Winston Churchill is an icon of modern history, but even though he was
at the forefront of the political scene for almost sixty years, he might be
remembered only as a minor player in the drama of British government had it
not been for World War II. In this magisterial book, Roy Jenkins's
unparalleled command of the political history of Britain and his own
high-level experience combine in a narrative account of Churchill's
astounding career that is unmatched in its shrewd insights, its
unforgettable anecdotes, the clarity of its overarching themes, and the
author's nuanced appreciation of his extraordinary subject.
From a very young age, Churchill believed he was destined to play a
great role in the life of his nation, and he determined to prepare himself.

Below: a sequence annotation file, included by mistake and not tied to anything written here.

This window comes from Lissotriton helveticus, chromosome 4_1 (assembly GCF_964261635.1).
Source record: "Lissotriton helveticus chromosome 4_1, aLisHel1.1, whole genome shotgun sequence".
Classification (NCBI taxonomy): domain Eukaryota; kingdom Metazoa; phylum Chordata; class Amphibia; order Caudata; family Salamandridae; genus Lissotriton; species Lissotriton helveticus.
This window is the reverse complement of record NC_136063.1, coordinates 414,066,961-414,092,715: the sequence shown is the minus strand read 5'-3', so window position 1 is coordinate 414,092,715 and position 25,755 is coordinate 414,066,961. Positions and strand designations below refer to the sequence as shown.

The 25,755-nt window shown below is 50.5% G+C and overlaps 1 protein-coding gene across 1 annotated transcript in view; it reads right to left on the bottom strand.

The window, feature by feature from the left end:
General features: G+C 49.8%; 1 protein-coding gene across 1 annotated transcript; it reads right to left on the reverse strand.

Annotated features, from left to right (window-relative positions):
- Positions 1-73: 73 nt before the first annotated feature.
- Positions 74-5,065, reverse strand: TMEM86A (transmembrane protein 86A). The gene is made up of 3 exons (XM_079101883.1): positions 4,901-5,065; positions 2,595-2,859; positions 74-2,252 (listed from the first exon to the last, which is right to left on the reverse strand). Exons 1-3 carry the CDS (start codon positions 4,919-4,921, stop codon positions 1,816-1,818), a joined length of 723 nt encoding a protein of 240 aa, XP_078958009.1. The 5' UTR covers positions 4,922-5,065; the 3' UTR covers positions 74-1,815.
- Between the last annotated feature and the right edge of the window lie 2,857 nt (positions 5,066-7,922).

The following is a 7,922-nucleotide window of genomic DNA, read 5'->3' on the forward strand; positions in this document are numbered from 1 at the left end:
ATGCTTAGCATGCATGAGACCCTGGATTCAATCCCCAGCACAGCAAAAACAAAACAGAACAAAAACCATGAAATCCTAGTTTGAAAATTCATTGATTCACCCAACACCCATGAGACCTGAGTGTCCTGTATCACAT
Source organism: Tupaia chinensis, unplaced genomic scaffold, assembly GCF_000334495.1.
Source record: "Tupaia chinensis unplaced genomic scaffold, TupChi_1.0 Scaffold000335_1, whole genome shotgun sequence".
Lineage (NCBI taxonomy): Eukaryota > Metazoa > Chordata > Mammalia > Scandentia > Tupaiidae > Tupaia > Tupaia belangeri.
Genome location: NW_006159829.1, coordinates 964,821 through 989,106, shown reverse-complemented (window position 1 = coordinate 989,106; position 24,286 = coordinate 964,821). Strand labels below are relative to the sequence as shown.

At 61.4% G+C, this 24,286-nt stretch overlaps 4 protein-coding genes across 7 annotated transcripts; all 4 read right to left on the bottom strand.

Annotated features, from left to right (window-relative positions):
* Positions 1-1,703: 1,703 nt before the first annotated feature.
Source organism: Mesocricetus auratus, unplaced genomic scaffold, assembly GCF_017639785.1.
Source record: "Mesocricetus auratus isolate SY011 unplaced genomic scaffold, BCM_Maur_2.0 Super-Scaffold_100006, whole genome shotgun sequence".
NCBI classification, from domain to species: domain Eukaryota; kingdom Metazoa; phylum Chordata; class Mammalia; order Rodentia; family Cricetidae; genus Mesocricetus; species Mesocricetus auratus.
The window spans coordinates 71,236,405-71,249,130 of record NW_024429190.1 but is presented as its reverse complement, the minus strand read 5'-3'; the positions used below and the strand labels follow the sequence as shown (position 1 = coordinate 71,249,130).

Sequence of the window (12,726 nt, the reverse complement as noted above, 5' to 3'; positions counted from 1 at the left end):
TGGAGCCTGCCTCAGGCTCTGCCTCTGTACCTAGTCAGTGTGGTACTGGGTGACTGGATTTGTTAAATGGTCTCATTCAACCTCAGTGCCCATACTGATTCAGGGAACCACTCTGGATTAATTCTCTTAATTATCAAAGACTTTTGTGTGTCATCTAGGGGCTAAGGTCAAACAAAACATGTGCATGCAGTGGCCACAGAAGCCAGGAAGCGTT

Jenkins shows in fascinating detail how Churchill educated himself for
greatness, how he worked out his livelihood (writing) as well as his
professional life (politics), how he situated himself at every major site or
moment in British imperial and governmental life. His parliamentary career
was like no other -- with its changes of allegiance (from the Conservative
to the Liberal and back to the Conservative Party), its troughs and
humiliations, its triumphs and peaks-and for decades almost no one besides
his wife discerned the greatness to come. Jenkins effortlessly evokes the
spirit of Westminster through all these decades, especially the crisis years
of the late 1930s and the terrifying 1940s, when at last it was clear how
vital Churchill was to the very survival of England. He evaluates
Churchill's other accomplishments, his writings, with equal authority.
Exceptional in its breadth of knowledge and distinguished in its
stylish wit and penetrating intelligence, this is one of the finest
political biographies of our time.